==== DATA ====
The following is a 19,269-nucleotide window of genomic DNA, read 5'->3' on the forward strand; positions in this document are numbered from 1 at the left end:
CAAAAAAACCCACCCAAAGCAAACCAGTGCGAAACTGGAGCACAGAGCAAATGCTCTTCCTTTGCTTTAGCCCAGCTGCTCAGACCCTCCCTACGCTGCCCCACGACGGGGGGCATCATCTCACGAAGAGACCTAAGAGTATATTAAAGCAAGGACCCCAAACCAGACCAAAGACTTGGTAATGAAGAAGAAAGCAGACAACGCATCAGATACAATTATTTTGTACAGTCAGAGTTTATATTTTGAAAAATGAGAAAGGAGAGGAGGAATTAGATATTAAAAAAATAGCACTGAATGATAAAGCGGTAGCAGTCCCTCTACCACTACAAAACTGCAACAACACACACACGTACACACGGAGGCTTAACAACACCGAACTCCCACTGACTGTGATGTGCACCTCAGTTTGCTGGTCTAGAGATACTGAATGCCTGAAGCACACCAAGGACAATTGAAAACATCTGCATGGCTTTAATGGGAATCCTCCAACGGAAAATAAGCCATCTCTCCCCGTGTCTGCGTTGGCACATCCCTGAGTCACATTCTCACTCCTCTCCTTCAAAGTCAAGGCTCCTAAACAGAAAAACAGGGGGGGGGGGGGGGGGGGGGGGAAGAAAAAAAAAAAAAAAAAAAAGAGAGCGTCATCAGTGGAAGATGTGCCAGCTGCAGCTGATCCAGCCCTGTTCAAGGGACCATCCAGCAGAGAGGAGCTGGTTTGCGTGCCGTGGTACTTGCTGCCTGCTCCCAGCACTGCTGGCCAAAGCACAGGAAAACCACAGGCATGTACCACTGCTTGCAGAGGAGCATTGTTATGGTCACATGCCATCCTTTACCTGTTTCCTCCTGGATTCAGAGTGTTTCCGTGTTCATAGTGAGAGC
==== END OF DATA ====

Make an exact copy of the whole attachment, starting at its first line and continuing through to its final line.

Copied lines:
The following is a 19,269-nucleotide window of genomic DNA, read 5'->3' on the forward strand; positions in this document are numbered from 1 at the left end:
CAAAAAAACCCACCCAAAGCAAACCAGTGCGAAACTGGAGCACAGAGCAAATGCTCTTCCTTTGCTTTAGCCCAGCTGCTCAGACCCTCCCTACGCTGCCCCACGACGGGGGGCATCATCTCACGAAGAGACCTAAGAGTATATTAAAGCAAGGACCCCAAACCAGACCAAAGACTTGGTAATGAAGAAGAAAGCAGACAACGCATCAGATACAATTATTTTGTACAGTCAGAGTTTATATTTTGAAAAATGAGAAAGGAGAGGAGGAATTAGATATTAAAAAAATAGCACTGAATGATAAAGCGGTAGCAGTCCCTCTACCACTACAAAACTGCAACAACACACACACGTACACACGGAGGCTTAACAACACCGAACTCCCACTGACTGTGATGTGCACCTCAGTTTGCTGGTCTAGAGATACTGAATGCCTGAAGCACACCAAGGACAATTGAAAACATCTGCATGGCTTTAATGGGAATCCTCCAACGGAAAATAAGCCATCTCTCCCCGTGTCTGCGTTGGCACATCCCTGAGTCACATTCTCACTCCTCTCCTTCAAAGTCAAGGCTCCTAAACAGAAAAACAGGGGGGGGGGGGGGGGGGGGGGGAAGAAAAAAAAAAAAAAAAAAAAGAGAGCGTCATCAGTGGAAGATGTGCCAGCTGCAGCTGATCCAGCCCTGTTCAAGGGACCATCCAGCAGAGAGGAGCTGGTTTGCGTGCCGTGGTACTTGCTGCCTGCTCCCAGCACTGCTGGCCAAAGCACAGGAAAACCACAGGCATGTACCACTGCTTGCAGAGGAGCATTGTTATGGTCACATGCCATCCTTTACCTGTTTCCTCCTGGATTCAGAGTGTTTCCGTGTTCATAGTGAGAGC